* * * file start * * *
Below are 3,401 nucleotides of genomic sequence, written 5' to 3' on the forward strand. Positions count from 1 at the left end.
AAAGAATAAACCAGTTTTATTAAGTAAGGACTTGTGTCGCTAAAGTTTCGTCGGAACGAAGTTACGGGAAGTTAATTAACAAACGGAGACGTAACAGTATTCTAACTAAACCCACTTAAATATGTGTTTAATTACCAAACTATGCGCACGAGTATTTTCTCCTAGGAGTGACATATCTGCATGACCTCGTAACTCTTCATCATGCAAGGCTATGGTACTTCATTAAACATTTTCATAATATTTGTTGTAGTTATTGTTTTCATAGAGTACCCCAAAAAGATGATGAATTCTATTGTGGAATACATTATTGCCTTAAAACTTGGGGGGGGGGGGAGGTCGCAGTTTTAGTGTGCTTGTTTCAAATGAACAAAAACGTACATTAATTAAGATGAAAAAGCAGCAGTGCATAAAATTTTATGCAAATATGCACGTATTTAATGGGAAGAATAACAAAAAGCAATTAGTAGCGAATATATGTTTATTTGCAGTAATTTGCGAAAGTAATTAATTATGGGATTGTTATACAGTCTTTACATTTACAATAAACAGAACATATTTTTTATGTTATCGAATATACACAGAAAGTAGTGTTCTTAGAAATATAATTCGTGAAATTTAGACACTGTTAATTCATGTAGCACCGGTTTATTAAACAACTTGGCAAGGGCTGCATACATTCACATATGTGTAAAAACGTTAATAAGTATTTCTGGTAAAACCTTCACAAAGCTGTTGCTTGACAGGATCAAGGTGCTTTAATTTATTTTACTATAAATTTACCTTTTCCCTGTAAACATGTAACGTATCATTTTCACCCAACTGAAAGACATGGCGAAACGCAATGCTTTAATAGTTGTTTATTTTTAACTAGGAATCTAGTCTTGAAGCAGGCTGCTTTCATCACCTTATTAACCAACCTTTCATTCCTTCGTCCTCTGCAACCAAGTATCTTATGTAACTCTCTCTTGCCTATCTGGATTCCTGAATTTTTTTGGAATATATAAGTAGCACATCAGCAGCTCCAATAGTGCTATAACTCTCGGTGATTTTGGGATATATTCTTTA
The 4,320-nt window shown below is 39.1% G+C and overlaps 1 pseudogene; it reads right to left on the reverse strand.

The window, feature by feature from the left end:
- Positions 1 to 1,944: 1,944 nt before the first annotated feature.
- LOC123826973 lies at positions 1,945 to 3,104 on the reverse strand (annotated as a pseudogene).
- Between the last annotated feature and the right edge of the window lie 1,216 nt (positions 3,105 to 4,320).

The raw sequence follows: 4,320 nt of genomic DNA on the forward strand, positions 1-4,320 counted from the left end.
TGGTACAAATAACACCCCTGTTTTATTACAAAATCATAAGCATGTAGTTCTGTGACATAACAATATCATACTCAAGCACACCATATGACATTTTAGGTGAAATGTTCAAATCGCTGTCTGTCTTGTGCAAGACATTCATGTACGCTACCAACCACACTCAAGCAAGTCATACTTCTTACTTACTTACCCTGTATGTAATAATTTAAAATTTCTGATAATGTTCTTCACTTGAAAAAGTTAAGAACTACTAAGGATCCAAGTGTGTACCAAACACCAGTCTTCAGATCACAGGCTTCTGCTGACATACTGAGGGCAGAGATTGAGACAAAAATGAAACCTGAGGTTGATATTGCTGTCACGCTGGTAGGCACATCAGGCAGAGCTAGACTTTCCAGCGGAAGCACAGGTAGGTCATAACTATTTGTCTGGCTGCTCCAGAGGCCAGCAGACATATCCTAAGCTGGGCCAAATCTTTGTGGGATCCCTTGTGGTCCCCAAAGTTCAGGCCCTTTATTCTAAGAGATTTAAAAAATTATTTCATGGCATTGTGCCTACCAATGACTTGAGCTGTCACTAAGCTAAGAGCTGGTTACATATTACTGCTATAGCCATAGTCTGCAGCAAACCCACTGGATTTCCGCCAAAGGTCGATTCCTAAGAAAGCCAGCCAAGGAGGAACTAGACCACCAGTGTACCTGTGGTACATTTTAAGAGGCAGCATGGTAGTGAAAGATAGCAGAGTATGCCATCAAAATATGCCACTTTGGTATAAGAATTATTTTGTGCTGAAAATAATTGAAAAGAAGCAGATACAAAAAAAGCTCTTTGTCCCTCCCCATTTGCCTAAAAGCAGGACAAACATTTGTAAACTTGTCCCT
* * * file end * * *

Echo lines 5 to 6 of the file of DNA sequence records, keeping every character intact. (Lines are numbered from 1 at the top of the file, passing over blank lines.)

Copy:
- Positions 1 to 1,944: 1,944 nt before the first annotated feature.
- LOC123826973 lies at positions 1,945 to 3,104 on the reverse strand (annotated as a pseudogene).